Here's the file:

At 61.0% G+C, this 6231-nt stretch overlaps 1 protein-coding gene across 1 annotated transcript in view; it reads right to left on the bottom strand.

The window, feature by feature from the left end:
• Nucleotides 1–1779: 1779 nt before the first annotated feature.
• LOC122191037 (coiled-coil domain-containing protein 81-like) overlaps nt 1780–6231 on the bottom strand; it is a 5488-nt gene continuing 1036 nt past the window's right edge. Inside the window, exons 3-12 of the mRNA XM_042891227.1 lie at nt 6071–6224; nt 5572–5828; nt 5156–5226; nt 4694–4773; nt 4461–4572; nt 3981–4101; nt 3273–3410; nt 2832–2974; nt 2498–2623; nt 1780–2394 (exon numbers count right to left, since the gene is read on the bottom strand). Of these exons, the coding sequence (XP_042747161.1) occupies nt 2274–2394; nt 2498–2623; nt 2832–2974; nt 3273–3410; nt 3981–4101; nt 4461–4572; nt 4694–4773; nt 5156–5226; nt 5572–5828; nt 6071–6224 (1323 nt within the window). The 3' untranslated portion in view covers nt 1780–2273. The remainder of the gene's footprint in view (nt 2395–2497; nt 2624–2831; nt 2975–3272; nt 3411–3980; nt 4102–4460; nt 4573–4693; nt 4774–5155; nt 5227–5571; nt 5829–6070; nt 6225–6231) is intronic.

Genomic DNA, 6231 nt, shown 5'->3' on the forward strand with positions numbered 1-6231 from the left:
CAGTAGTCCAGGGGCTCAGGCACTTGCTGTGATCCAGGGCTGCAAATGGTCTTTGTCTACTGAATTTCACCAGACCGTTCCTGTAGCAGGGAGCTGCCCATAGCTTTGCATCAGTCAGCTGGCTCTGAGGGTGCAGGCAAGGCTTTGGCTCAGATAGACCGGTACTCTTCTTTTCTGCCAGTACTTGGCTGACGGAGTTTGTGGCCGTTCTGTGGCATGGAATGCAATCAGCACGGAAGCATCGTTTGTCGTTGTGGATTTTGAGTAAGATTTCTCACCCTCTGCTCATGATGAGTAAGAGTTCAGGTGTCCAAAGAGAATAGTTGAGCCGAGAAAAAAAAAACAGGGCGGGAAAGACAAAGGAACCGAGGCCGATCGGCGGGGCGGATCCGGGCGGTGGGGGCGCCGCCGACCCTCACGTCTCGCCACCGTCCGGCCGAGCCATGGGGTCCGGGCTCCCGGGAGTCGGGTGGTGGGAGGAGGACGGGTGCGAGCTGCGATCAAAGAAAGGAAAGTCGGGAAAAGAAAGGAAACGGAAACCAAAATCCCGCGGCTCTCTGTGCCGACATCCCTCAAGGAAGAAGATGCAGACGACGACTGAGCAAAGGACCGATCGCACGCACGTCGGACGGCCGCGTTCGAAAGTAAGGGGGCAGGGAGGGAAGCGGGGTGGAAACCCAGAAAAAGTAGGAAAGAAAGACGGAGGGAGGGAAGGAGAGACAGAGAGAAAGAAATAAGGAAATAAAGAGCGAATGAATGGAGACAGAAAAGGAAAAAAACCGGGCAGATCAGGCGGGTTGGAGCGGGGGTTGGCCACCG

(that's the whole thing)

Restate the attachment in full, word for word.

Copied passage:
At 61.0% G+C, this 6231-nt stretch overlaps 1 protein-coding gene across 1 annotated transcript in view; it reads right to left on the bottom strand.

The window, feature by feature from the left end:
• Nucleotides 1–1779: 1779 nt before the first annotated feature.
• LOC122191037 (coiled-coil domain-containing protein 81-like) overlaps nt 1780–6231 on the bottom strand; it is a 5488-nt gene continuing 1036 nt past the window's right edge. Inside the window, exons 3-12 of the mRNA XM_042891227.1 lie at nt 6071–6224; nt 5572–5828; nt 5156–5226; nt 4694–4773; nt 4461–4572; nt 3981–4101; nt 3273–3410; nt 2832–2974; nt 2498–2623; nt 1780–2394 (exon numbers count right to left, since the gene is read on the bottom strand). Of these exons, the coding sequence (XP_042747161.1) occupies nt 2274–2394; nt 2498–2623; nt 2832–2974; nt 3273–3410; nt 3981–4101; nt 4461–4572; nt 4694–4773; nt 5156–5226; nt 5572–5828; nt 6071–6224 (1323 nt within the window). The 3' untranslated portion in view covers nt 1780–2273. The remainder of the gene's footprint in view (nt 2395–2497; nt 2624–2831; nt 2975–3272; nt 3411–3980; nt 4102–4460; nt 4573–4693; nt 4774–5155; nt 5227–5571; nt 5829–6070; nt 6225–6231) is intronic.

Genomic DNA, 6231 nt, shown 5'->3' on the forward strand with positions numbered 1-6231 from the left:
CAGTAGTCCAGGGGCTCAGGCACTTGCTGTGATCCAGGGCTGCAAATGGTCTTTGTCTACTGAATTTCACCAGACCGTTCCTGTAGCAGGGAGCTGCCCATAGCTTTGCATCAGTCAGCTGGCTCTGAGGGTGCAGGCAAGGCTTTGGCTCAGATAGACCGGTACTCTTCTTTTCTGCCAGTACTTGGCTGACGGAGTTTGTGGCCGTTCTGTGGCATGGAATGCAATCAGCACGGAAGCATCGTTTGTCGTTGTGGATTTTGAGTAAGATTTCTCACCCTCTGCTCATGATGAGTAAGAGTTCAGGTGTCCAAAGAGAATAGTTGAGCCGAGAAAAAAAAAACAGGGCGGGAAAGACAAAGGAACCGAGGCCGATCGGCGGGGCGGATCCGGGCGGTGGGGGCGCCGCCGACCCTCACGTCTCGCCACCGTCCGGCCGAGCCATGGGGTCCGGGCTCCCGGGAGTCGGGTGGTGGGAGGAGGACGGGTGCGAGCTGCGATCAAAGAAAGGAAAGTCGGGAAAAGAAAGGAAACGGAAACCAAAATCCCGCGGCTCTCTGTGCCGACATCCCTCAAGGAAGAAGATGCAGACGACGACTGAGCAAAGGACCGATCGCACGCACGTCGGACGGCCGCGTTCGAAAGTAAGGGGGCAGGGAGGGAAGCGGGGTGGAAACCCAGAAAAAGTAGGAAAGAAAGACGGAGGGAGGGAAGGAGAGACAGAGAGAAAGAAATAAGGAAATAAAGAGCGAATGAATGGAGACAGAAAAGGAAAAAAACCGGGCAGATCAGGCGGGTTGGAGCGGGGGTTGGCCACCG